Sullivan v. Novartis Pharmaceuticals Corp., 602 F. Supp. 2d 527, 535 (D.N.J. 2009) (citations omitted). For whatever reason in these cases, Defendants have not informed the Court about the existence of an actual dispute over the interpretation of federal law. Given the fact that Judge Irenas' March 2009 decision should have put Defendants on notice of the need to identify an actual dispute over the interpretation of federal law in the subsequent briefing on these motions to remand, this Court is inclined to believe that no actual dispute presently exists. Because Defendants have not met their burden of establishing federal jurisdiction on removal, see, e.g., Samauel-Bassett v. KIA Motors Am., Inc., 357 F.3d 392, 396 (3d Cir. 2004), Plaintiffs' motion to remand must be granted.*fn7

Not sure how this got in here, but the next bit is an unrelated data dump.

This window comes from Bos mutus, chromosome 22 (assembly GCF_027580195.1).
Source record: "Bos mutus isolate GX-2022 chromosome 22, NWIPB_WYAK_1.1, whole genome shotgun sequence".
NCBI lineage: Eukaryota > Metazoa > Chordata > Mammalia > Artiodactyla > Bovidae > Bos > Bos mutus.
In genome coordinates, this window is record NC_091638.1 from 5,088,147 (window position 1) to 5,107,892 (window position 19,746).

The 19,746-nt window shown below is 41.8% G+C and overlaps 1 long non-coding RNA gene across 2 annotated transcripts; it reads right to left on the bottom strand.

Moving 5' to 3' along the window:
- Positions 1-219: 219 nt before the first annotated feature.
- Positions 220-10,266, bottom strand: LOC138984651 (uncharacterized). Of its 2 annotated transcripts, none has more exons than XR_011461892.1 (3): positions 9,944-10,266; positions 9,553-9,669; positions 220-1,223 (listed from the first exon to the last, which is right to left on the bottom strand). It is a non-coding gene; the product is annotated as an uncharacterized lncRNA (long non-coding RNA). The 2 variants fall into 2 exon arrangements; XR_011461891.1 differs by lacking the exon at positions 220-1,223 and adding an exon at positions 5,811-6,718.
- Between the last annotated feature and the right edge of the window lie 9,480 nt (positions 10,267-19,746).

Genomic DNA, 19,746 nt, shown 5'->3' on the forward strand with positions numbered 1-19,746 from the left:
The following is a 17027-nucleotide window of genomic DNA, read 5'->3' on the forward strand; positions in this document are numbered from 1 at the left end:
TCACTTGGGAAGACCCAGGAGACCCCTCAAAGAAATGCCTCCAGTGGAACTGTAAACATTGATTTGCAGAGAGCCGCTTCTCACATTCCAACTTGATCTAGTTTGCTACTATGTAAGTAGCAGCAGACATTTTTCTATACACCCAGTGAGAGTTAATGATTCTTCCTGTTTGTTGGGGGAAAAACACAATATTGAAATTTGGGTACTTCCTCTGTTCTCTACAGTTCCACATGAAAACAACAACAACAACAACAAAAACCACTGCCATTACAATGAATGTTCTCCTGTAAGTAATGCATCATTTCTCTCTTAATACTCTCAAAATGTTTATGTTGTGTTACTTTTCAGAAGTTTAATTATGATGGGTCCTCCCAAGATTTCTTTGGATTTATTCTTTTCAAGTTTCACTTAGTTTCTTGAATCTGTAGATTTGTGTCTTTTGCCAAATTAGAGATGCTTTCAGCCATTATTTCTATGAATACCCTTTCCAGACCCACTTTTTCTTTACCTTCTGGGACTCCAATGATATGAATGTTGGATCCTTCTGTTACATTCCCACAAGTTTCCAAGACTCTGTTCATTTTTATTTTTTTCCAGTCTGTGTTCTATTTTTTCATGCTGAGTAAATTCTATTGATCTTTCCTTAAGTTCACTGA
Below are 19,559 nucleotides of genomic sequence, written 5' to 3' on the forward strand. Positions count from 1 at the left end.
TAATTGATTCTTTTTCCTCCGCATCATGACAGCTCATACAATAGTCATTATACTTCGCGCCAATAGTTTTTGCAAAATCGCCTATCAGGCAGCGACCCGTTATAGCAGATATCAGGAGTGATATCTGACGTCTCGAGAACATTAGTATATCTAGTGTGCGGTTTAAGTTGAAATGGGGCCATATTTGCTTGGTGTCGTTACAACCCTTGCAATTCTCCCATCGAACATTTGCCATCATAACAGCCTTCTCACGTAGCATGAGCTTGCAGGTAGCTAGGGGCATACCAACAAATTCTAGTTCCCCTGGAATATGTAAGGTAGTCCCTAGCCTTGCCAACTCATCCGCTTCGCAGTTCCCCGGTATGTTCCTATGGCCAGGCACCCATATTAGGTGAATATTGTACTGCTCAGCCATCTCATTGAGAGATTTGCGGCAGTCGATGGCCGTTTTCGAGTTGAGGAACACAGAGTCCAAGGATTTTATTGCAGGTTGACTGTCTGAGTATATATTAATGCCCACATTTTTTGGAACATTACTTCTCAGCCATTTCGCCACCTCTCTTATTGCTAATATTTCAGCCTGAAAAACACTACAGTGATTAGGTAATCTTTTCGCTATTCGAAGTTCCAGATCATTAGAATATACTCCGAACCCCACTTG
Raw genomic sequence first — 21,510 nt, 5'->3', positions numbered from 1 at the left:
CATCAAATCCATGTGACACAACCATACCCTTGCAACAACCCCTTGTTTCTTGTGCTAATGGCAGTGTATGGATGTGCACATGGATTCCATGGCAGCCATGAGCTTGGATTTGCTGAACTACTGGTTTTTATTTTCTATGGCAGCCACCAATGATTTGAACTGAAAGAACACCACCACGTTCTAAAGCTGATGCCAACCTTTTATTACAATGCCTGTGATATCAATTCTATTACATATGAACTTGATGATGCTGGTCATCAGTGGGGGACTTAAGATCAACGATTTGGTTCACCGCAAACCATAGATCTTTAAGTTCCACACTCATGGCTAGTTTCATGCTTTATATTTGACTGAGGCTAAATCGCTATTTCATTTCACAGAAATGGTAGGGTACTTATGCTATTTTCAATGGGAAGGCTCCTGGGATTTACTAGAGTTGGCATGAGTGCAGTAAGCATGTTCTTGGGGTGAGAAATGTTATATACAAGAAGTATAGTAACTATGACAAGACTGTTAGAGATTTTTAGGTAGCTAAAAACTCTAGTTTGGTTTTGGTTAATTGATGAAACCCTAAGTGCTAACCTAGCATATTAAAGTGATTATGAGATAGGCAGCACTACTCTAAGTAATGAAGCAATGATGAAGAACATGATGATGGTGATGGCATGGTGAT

For the above-stated reasons, this Court holds that the complaints in these cases were not removable based upon federal question jurisdiction because Defendants have not demonstrated that this Court would necessarily be called upon to adjudicate a substantial dispute about federal law in order to resolve these cases. The accompanying order for remand will be entered.
JEROME B. SIMANDLE United States District Judge